The Word of God’s Good News comes to those rejected and outside the crowded Inns of power and wealth and influence. It comes to those who either by choice or by circumstance find themselves outside the Inn-siders. The Gospel is for those who can find no room in the Inn – the drowned-out, the crowded-out, the missed-out, the worn-out, and the left-out. The poor, the displaced, those in the darkness of depression, the old in nursing homes, the lame, the blind, the lepers and the ones with AIDS, refugees caught in a war by powerful armies, homeless people on the streets of the wealthiest nation in the world, and all those overwhelmed with grief. The Good News comes to all who suffer, who search, who are outside.
This outsider, John, the one who hears the word, is the one who begins to preach the word of repentance and forgiveness of sin.
Would he have ever heard it had he not been outside away from the power and noise? Would the shepherds have missed the good news if they had not had ears sensitive to angel voices?
In our own church we’ve had outsiders with scruffy beards, raggedy-clothes, and needing showers showing up on Sunday mornings for worship. They are voices from the wilderness preaching repentance. For nearly two months anywhere from four or five to thirty young protesters of the TransCanada Keystone XL pipeline (construction of which is about 20 miles away) have been attending church, coming from all over the U.S. Some are from the Occupy Wall Street movement in New York; others are veterans of protesting mountain-top removal in Appalachia; some have blocked the cutting of old-growth forests in California, while several are from various places in Texas. Some have family support while others have been rejected by their families and a few don’t have families, having grown up homeless.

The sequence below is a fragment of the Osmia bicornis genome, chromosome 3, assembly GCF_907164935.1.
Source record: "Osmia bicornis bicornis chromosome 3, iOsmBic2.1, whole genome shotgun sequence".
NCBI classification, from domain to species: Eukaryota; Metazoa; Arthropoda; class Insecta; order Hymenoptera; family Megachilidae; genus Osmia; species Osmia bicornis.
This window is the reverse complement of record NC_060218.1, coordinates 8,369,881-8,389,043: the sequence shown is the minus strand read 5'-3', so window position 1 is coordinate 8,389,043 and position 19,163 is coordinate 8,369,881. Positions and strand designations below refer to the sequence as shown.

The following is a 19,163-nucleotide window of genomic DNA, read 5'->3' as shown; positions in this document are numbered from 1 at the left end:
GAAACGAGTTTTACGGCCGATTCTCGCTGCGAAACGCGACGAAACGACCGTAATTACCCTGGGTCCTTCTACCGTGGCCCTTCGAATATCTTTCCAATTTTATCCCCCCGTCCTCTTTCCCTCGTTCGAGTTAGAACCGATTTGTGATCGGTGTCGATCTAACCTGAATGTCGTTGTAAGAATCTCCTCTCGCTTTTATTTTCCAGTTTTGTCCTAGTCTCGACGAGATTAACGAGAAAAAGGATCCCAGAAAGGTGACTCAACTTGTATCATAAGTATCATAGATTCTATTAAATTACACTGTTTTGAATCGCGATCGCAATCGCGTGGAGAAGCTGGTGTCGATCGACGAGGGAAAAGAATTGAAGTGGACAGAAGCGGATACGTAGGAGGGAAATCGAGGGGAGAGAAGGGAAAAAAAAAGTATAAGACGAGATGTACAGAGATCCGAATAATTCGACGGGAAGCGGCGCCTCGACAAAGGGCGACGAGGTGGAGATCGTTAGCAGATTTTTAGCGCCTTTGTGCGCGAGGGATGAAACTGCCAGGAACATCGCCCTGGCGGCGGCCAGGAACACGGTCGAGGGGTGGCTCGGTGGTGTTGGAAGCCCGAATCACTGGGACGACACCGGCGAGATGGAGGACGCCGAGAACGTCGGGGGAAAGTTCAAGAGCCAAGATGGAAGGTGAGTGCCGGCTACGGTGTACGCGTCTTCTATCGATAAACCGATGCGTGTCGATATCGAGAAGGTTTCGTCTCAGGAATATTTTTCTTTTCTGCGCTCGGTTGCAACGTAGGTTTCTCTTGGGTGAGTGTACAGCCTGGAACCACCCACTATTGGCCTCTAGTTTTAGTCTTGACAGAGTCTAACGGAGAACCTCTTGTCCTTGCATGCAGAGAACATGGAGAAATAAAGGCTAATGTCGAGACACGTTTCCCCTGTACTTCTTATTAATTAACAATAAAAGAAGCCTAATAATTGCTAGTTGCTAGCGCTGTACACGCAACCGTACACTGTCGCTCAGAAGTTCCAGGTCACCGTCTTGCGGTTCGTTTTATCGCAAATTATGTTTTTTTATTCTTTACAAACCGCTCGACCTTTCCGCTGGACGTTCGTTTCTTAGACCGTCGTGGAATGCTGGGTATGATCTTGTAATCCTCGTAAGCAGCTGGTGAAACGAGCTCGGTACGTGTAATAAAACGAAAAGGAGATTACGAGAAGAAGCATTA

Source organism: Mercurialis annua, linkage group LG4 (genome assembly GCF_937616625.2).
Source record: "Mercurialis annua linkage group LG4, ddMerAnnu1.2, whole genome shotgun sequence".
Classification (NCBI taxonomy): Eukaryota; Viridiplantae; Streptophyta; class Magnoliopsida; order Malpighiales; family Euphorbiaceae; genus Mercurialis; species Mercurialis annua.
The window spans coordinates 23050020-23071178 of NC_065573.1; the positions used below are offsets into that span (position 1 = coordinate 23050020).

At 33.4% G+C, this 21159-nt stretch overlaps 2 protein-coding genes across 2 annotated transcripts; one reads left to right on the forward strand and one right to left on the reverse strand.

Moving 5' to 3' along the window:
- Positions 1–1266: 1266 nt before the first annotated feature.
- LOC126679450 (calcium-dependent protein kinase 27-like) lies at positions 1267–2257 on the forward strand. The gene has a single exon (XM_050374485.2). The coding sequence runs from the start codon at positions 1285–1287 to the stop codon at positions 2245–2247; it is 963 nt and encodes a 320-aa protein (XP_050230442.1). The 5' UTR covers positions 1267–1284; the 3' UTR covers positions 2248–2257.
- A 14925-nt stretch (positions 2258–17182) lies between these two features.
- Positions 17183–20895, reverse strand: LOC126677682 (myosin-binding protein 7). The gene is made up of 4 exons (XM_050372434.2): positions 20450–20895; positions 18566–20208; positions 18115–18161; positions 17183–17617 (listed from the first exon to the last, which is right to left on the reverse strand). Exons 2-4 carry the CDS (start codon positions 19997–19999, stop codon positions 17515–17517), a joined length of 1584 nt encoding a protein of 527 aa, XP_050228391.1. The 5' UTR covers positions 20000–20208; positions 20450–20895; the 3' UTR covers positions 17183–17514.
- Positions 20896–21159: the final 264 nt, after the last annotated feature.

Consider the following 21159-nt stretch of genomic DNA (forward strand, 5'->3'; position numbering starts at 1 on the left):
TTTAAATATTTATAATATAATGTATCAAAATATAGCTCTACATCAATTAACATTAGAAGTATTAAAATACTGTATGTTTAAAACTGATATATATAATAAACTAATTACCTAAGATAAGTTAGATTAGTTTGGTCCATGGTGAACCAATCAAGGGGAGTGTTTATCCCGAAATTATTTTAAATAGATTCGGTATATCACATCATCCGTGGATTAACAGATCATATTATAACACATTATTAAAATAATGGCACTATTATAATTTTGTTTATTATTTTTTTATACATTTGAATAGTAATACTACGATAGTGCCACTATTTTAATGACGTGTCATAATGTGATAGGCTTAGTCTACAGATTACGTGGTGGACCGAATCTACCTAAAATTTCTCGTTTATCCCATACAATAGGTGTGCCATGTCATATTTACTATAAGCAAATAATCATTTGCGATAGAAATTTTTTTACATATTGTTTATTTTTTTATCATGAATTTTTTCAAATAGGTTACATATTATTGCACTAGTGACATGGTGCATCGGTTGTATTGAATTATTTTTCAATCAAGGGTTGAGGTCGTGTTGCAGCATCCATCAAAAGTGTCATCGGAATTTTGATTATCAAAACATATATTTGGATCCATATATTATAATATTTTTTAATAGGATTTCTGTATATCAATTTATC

As for religious faith, they are all over the map: some Christians, all of whom agree that the church is more of the problem than solution (we’re much too much Inn-siders), a few practice Buddhism, while others observe various additional religious traditions and spiritual practices. What they have in common is an extraordinary commitment to trying to protect the Earth from tar sands bitumen, which is shockingly toxic. They are putting their lives on the line to keep this filthy energy source from adding to our global warming.
They come in the door on Sunday mornings and join in, singing hymns, praying, setting up chairs, washing dishes, jumping up with excitement when we take them out to eat or invite them to our homes for dinner, showers, and a chance to launder clothes. They sit on the edge of their seats during my sermons and I preach as hard and as passionately as I’ve ever preached in my life because I know that there’s a good chance that in the next few days some of these young people will be pepper-sprayed, hand-cuffed, arrested, charged with felonies, and assessed high bails all because they dare stand up to the Powers.
For our congregation, there is no doubt that these young pipeline blockaders who are living out in the wilderness hear the word and call us to repentance.